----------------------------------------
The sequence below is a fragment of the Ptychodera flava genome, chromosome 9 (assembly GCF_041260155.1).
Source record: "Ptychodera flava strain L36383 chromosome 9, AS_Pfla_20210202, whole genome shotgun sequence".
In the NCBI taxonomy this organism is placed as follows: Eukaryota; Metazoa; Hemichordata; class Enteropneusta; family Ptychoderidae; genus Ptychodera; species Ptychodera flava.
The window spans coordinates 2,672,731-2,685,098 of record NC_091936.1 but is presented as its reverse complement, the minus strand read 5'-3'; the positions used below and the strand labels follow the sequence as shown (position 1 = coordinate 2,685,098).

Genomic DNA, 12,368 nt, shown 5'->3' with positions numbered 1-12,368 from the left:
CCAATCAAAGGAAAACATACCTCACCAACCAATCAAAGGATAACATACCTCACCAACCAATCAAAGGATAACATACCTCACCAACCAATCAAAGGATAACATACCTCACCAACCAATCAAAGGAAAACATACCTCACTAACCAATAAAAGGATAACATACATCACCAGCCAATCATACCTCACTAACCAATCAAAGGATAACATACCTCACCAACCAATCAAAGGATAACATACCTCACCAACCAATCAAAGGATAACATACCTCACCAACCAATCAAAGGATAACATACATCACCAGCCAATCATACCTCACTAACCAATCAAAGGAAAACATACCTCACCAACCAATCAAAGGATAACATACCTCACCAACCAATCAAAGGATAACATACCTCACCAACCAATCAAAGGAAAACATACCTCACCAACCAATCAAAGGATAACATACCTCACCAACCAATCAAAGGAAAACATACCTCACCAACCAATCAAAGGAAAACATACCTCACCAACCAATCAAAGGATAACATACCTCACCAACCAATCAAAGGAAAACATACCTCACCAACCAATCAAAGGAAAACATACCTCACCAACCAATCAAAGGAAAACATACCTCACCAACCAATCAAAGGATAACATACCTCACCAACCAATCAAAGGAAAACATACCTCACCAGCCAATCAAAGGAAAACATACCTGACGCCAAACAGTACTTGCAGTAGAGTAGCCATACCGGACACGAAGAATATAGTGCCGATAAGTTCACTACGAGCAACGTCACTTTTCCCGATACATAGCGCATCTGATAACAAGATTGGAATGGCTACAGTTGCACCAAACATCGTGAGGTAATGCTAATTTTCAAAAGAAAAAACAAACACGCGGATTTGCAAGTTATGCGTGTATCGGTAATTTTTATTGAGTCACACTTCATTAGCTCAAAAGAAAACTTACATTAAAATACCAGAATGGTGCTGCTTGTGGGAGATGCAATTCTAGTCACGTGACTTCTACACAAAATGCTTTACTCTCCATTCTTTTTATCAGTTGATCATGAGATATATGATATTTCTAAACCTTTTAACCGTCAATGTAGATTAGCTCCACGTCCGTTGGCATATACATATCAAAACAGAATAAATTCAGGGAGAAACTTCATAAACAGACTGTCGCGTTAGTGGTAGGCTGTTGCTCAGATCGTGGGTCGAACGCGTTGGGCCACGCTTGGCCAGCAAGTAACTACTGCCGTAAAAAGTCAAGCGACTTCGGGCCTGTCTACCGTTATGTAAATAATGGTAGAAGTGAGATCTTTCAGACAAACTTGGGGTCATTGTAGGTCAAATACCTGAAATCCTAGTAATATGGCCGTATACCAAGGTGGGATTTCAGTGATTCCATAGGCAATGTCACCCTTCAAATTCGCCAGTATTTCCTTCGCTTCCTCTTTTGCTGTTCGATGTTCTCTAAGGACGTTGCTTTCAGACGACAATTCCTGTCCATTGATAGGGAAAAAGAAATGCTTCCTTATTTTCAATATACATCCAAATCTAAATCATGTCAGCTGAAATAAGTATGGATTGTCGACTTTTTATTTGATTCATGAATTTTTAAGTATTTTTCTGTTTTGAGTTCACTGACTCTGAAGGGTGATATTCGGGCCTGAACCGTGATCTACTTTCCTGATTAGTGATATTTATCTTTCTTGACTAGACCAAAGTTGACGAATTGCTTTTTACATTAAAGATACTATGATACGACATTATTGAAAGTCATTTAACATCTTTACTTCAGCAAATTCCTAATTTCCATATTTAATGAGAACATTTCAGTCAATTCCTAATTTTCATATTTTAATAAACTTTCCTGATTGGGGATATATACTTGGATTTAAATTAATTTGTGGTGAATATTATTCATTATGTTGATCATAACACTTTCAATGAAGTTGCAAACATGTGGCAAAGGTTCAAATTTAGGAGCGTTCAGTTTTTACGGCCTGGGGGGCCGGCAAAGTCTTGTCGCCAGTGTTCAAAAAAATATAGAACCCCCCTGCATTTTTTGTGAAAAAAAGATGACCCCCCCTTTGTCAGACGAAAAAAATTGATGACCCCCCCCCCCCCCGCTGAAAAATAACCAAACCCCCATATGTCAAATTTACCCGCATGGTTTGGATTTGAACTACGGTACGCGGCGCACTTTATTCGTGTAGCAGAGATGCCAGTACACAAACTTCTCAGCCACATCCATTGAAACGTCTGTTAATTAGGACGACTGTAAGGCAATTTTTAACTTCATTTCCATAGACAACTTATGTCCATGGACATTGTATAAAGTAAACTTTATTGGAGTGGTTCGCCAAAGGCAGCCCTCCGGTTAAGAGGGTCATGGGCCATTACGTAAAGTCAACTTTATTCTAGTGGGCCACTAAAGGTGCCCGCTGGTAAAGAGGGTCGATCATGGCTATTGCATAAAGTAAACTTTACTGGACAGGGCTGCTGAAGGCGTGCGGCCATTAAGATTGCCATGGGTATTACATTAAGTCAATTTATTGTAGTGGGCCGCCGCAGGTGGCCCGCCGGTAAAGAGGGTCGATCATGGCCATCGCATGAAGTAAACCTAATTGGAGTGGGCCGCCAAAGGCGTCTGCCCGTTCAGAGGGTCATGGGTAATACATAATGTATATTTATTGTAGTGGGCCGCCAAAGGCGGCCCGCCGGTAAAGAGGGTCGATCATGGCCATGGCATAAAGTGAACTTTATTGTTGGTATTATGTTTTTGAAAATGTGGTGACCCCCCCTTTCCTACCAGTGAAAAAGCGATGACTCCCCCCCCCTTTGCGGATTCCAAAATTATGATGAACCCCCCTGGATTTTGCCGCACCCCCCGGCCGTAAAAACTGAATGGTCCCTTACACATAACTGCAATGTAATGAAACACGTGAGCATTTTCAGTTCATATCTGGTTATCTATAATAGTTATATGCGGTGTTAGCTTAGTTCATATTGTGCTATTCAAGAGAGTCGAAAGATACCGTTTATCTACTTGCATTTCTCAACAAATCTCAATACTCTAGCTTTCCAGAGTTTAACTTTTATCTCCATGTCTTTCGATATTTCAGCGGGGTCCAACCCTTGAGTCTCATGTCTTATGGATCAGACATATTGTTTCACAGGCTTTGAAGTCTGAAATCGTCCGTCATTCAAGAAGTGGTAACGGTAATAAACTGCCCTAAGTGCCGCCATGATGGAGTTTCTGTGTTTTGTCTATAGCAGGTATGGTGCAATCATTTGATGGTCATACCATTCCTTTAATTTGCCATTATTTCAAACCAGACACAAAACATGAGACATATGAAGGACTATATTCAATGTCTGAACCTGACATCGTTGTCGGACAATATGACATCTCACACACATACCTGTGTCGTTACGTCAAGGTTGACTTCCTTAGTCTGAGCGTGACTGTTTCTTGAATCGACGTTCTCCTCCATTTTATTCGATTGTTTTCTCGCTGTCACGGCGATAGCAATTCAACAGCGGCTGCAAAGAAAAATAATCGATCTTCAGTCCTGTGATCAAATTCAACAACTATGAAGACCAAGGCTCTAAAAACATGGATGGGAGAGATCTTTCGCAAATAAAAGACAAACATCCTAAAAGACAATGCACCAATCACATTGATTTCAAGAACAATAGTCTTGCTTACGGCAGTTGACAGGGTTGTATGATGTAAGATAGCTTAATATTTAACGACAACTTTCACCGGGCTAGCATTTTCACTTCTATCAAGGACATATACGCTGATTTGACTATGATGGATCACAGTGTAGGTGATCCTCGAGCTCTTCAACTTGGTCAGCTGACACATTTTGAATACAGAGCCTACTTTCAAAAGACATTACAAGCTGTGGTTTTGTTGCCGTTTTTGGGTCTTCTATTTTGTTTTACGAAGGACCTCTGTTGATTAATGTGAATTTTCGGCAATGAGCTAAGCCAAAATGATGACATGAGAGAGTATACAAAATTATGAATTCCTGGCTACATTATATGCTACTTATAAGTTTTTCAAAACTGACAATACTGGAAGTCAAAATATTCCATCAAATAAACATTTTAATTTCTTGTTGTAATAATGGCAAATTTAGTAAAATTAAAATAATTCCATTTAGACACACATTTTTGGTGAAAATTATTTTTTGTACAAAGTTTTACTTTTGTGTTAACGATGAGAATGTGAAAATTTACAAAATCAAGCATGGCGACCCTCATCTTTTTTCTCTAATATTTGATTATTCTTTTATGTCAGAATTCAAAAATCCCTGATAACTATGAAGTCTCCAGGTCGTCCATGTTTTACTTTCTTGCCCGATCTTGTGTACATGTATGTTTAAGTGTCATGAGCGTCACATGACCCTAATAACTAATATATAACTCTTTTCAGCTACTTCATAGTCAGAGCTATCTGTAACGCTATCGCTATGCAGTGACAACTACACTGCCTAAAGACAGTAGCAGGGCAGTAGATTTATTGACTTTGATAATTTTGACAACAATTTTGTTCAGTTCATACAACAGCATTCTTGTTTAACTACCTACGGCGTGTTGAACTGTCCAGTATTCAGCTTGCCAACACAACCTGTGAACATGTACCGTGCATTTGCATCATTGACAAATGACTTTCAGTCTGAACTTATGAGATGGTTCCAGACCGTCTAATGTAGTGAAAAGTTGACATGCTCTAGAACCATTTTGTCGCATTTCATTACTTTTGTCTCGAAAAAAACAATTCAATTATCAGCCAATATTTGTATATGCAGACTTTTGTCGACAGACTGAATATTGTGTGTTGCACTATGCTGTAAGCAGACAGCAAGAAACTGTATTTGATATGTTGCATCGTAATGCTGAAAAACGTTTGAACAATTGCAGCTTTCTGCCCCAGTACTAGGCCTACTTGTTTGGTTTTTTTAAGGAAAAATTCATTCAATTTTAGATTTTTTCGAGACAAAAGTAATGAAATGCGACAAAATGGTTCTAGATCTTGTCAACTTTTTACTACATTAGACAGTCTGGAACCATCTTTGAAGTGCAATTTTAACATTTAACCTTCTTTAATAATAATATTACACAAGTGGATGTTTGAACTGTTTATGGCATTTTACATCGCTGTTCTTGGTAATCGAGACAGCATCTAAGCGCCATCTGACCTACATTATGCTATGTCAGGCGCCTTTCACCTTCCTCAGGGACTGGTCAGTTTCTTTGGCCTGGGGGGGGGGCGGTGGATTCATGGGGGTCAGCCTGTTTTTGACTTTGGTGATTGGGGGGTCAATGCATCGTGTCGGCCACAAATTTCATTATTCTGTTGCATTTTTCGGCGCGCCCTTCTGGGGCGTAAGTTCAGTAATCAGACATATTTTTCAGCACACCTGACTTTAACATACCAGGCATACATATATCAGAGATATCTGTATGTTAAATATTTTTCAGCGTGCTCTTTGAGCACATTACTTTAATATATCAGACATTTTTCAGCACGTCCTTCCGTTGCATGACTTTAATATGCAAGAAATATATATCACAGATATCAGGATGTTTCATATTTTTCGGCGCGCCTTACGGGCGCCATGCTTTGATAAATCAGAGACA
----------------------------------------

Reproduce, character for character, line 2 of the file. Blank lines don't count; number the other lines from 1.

Source record: "Ptychodera flava strain L36383 chromosome 9, AS_Pfla_20210202, whole genome shotgun sequence".